Pricing Strategy Matrix Guide

A matrix designed to give four potential pricing strategies… 🔢

5 min read

A graph showing different price points over time

In this article we’ll look at the aptly named Pricing Strategy Matrix. Yes, we know… There seems to be a 2x2 matrix for everything! But to be fair, pricing is a difficult subject, so often any help is more than welcome!

Let’s take a look in more detail…

What is the Pricing Strategy Matrix?

The Pricing Strategy Matrix is a tool that helps companies decide the best price for a product or service by looking at both the price and the quality and highlighting four potential strategic options.

Pricing Strategy Matrix

As the above shows, there are four strategies/segments that are used in this matrix:

  • Skimming
  • Premium
  • Economy
  • Penetration

Each of these is a different approach to pricing in a market with an associated set of pros and cons.

What is the Skimming Price Strategy?

Skimming as a pricing strategy is where your price point is initially high when compared to your product quality. The goal is to get as many customers to buy it at the high margin price before you begin to decrease.

Each time you decrease the price point you are targeting a different segment of the market who will be prepared to pay the new amount.

Skimming can be used for product or service launches as a way to maximise the amount of revenue from a small number of customers.

Examples of Price Skimming:

  • Games consoles often launch at a higher price point
  • New phones
  • Blu-ray releases of films/TV

Advantages of Price Skimming:

  • Highest margin generated per customer
  • Can increase perception of quality
  • Each decrease in price should increase sales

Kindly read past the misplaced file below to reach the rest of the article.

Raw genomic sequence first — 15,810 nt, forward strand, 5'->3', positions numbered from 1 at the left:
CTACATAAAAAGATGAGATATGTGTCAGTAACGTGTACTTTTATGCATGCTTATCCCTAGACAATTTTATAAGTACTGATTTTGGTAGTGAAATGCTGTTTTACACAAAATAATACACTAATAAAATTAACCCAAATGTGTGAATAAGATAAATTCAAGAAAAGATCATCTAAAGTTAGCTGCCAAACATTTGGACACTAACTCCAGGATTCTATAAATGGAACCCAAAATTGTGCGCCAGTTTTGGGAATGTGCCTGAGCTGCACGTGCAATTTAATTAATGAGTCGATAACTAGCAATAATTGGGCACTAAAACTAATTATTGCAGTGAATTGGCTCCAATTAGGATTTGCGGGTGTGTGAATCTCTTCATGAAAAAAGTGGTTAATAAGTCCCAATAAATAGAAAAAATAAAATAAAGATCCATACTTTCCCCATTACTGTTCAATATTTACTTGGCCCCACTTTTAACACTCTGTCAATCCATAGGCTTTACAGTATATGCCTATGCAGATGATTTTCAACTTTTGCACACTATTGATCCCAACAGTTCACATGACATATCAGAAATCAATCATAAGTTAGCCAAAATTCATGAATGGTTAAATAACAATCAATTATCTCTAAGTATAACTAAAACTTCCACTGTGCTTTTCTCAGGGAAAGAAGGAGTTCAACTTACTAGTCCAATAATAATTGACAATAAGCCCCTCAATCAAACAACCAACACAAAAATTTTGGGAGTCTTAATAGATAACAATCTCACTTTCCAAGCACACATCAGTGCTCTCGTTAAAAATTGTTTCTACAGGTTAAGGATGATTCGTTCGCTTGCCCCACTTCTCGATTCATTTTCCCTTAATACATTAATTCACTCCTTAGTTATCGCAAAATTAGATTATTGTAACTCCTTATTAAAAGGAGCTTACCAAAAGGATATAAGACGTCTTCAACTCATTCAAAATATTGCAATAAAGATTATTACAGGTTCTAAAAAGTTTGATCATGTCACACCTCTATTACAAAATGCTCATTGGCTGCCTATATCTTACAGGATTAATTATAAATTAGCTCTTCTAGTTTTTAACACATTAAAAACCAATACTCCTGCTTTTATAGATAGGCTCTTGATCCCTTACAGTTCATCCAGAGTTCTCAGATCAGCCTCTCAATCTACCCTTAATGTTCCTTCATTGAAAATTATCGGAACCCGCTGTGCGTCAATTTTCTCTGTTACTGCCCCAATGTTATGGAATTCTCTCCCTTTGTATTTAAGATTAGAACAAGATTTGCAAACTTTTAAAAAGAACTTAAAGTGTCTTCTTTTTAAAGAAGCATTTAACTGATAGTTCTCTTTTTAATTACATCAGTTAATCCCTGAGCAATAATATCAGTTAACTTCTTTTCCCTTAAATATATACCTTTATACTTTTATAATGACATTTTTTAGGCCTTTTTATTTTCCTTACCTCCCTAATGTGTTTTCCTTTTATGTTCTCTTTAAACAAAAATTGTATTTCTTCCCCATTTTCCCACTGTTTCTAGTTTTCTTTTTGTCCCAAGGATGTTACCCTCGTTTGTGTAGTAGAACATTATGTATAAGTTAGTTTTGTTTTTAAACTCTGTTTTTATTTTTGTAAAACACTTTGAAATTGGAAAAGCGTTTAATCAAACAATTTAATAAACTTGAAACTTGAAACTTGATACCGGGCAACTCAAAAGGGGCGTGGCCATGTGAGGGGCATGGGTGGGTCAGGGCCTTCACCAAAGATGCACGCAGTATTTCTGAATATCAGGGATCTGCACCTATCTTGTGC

• No race to the bottom

Disadvantages of Price Skimming:

  • Competitor activity can move quickly to undercut your price
  • Negative brand perception of price being too high for customers
  • Reduced sales potential
  • Easy to get wrong

What is the Premium Price Strategy?

If you’re operating a high quality product or service for a high price, then Premium Price may be the strategy for you. As the name suggests, this strategy is all about maintaining a high price point in the market and, crucially, maintaining the perception of a premium product or service to justify that price.

Examples of Premium Pricing:

  • Apple products
  • Designer clothing
  • Certain supermarkets (e.g. Waitrose in the UK)

Advantages of Premium Pricing:

  • Very high margins can be obtained
  • Positive brand perception of high quality
  • Often high customer satisfaction due to the perception

Disadvantages of Premium Pricing:

  • Difficult to maintain
  • Pressure to innovate and keep up quality
  • Big target for cheaper competitors
  • Difficult to regain if lost
  • Sales can underperform in times of economic difficulties

What is the Economy Price Strategy?

The opposite to Premium is Economy, when your quality and price point are both deemed to be low. It’s a form of Competitive Based Pricing mixed with Cost Plus Pricing, where you go for being the lowest price point in the market and undercut any competitors.

Examples of Economy Pricing:

  • Aldi or Lidl in the UK market
  • Budget airlines such as JetBlue in the US market